and vibration in the SRBs.

 - Two Rockwell officials familiar with the NASA inquiry said that NASA
   data shows that the 3 main engines experienced a power loss just
   before the explosion.  The power loss was noted between one-tenth and
   one-one hundreth of a second before the explosion.  The SRB that
   probably caused the explosion suffered a 3% loss of power (about
   100,000 pounds of thrust) seconds before.

 - NASA noted that even if there were sensors on the SRBs, little can
   be done to save the crew if there is a problem during the first 2
   minutes during the flight.  They might be able to jettison the SRBs,
   but it would be difficult to stay clear of them and the external
   tank.  And another NASA spokesman said later that the crews don't
   train for that maneuver, and that NASA documents state that such
   an escape is possible only after the SRBs have completed firing.
   The shuttle would have a near-impossible task of ditching in the
   ocean if it was able to steer clear of the SRBs and the ET.

 - Other Rockwell sources said that telemetry shows that the external
   tank experienced an increase in pressure in both the oxygen and
   hydrogen tanks, and that pressure relief valves in both tanks
   popped to decrease some of the pressure.

Could the crew have survived had they known about the problem?  Who knows?
Maybe, if they had known about the SRB problem in time, if they had been
able to get away from the SRBs and the ET, and been able to ditch successfully
in the ocean.  That's a lot of ifs...

I wonder if NASA is going to think twice about removing sensors after this...

Mike Iglesias
University of California, Irvine

----------------------------------------------------------------------
----------------------------------------------------------------------

Date: Mon, 3 Feb 86 07:14:54 pst
From: malloy@nprdc.arpa (Sean Malloy)
To: RISKS@SRI-CSL
Subject: Solid Propellants and What the Computers Should Monitor

 >Date: Sun, 2 Feb 86 14:08:17 est
 >From: mikemcl@nrl-csr (Mike McLaughlin)
 >Subject:  SRBs and What the Computers Should Monitor

 >Another result could be that the errant jet impinged on the main fuel tank,
 >heating, penetrating, and igniting the fuel load. (It might be able to ignite
 >it without penetrating the tank structure.)  *This should be quickly detec-
 >table by excursions in tank pressure.*  Reaction times, even of computers,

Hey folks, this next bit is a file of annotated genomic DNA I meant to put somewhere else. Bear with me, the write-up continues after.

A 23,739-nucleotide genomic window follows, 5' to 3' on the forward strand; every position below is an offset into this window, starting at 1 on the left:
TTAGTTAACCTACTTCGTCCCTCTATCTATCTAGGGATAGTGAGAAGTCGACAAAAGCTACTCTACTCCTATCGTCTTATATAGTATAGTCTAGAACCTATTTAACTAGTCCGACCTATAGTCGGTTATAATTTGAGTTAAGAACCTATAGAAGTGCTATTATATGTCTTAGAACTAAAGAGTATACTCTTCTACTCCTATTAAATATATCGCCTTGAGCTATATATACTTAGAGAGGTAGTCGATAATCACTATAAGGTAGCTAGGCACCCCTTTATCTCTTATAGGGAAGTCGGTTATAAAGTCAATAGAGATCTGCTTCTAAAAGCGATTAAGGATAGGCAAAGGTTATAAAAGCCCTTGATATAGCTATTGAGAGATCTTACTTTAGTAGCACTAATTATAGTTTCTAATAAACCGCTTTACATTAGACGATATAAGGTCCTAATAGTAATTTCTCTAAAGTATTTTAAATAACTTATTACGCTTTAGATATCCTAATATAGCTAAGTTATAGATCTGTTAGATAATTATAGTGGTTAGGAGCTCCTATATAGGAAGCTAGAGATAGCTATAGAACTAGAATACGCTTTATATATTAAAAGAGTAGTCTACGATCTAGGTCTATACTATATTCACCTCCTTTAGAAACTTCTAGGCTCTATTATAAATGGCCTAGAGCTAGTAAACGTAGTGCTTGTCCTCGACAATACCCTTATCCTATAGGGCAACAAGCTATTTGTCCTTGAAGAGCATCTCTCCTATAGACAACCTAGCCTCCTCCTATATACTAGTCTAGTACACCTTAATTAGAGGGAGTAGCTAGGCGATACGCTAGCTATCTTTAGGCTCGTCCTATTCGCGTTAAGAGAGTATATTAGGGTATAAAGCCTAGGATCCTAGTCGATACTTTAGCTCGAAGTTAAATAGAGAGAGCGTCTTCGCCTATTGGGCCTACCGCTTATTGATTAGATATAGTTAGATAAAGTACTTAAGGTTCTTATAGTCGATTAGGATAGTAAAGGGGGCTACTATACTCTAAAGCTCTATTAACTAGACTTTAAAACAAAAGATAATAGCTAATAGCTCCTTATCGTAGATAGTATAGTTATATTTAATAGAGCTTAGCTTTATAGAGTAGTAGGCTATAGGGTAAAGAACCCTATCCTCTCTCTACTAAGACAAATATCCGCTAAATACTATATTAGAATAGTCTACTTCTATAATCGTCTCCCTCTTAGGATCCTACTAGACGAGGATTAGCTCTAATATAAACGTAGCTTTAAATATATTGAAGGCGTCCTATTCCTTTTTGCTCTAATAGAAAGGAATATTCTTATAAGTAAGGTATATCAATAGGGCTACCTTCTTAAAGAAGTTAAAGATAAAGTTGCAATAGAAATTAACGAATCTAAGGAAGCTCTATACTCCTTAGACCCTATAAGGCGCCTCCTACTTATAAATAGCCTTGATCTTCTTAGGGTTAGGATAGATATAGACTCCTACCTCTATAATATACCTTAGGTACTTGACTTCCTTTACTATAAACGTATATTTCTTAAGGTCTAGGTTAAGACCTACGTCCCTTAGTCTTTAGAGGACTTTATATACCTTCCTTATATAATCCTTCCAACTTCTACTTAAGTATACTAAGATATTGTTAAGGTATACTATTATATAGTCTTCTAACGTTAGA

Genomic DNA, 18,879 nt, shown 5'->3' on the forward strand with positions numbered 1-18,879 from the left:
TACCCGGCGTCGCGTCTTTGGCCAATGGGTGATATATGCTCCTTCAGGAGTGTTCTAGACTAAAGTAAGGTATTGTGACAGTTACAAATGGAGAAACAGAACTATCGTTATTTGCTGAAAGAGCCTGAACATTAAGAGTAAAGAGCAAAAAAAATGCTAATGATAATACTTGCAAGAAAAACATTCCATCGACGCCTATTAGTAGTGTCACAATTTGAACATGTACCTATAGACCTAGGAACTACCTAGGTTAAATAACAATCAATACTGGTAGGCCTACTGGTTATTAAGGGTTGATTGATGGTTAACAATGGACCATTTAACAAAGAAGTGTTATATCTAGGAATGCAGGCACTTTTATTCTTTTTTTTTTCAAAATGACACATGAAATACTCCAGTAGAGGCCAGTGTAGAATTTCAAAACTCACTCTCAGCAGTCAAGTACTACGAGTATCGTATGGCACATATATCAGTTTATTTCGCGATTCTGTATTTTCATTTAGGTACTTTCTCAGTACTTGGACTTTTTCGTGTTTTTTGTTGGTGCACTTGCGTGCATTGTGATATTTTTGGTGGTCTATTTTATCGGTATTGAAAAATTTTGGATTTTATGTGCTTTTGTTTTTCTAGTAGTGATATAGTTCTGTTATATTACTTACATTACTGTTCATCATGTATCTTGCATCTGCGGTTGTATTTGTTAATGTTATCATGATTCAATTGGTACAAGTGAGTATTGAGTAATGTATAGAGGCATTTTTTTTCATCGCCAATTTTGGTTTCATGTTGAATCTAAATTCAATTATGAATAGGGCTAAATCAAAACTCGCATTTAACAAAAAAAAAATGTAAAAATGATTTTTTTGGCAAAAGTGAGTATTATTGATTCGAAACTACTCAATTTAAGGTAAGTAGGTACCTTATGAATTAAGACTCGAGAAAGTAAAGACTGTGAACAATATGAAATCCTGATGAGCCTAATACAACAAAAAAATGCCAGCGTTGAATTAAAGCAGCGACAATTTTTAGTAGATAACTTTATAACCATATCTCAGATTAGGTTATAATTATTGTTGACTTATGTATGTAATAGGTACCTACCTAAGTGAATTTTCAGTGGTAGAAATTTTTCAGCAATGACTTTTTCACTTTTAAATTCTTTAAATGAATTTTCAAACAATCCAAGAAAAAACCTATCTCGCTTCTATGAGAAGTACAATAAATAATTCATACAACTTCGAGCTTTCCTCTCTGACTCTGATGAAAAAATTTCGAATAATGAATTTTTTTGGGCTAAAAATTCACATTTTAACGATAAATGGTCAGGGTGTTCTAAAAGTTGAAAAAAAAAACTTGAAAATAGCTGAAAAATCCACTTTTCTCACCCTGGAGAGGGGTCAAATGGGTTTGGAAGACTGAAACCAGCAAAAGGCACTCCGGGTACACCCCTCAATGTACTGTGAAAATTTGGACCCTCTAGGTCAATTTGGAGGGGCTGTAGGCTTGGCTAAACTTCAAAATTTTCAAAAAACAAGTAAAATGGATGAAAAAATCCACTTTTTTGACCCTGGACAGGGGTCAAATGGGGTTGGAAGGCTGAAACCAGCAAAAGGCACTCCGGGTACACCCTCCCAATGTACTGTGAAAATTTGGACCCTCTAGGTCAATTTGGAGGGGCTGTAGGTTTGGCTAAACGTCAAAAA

>might not be fast enough to make any difference in the outcome.

>I believe that both of the above could have been detected with instrumentation
 >that was certainly on board.  Additional (or existing?) instrumentation could
 >detect temperature changes in SRB and fuel tank skins, torques on SRB mounts,
 >abnormal "seismic" vibrations within the SRB structure, abnormal "plumes",
 >etc.

One of the points that was brought up during the broadcasts the day of the
disaster was that the telemetry tapes were going to have to be analyzed to
determine if there was any indication as to what happened.  The temperature
data for the external tank was specifically mentioned as one of the
telemetry streams that was NOT fed to a display in either the launch control
area or Mission Control. The NASA spokesman explained that there was so much
information coming in that a decision had to be made to limit what the
launch control personnel had to pay attention to.

This brings up a much more subtle problem in risk evaluation -- what data is
considered relevant to the task at hand? A line has to be drawn between
significant and extraneous data, based on the processing capacity of the
system/personnel interpreting the data. NASA had decided that the ET
temperatures were not of immediate use to the launch control personnel, and
simply recorded the data.  In the previous 24 shuttle launches, they were
right; in this case, they were wrong. In the future, they probably will have
someone monitoring that data. What also has to be considered in the decision
is what can be done on the basis of a given stream of data. I don't know how
long the ET temperatures would have been elevated before the explosion, so I
don't know whether there would have been time to recognize the problem,
identify the source, and jettison the SRBs. If you can show that there won't
be enough time to react properly, then giving someone responsibility for
making the right decision in that situation is asking someone to volunteer
to have a nervous breakdown.

In retrospect, there should have been immediate scrutiny of the SRB
performance. Looking at the pictures of the exhaust trails after the
explosion, one of the SRBs is looping away from the blast apparently
undamaged, while the trail from the other proceeds straight for a
short distance, then peters out abruptly. Why would one survive
unscathed while the other one was badly damaged unless something
happened with or adjacent to the SRB? Hindsight is always 20/20.

 Sean Malloy
 (malloy@nprdc-arpa)

----------------------------------------------------------------------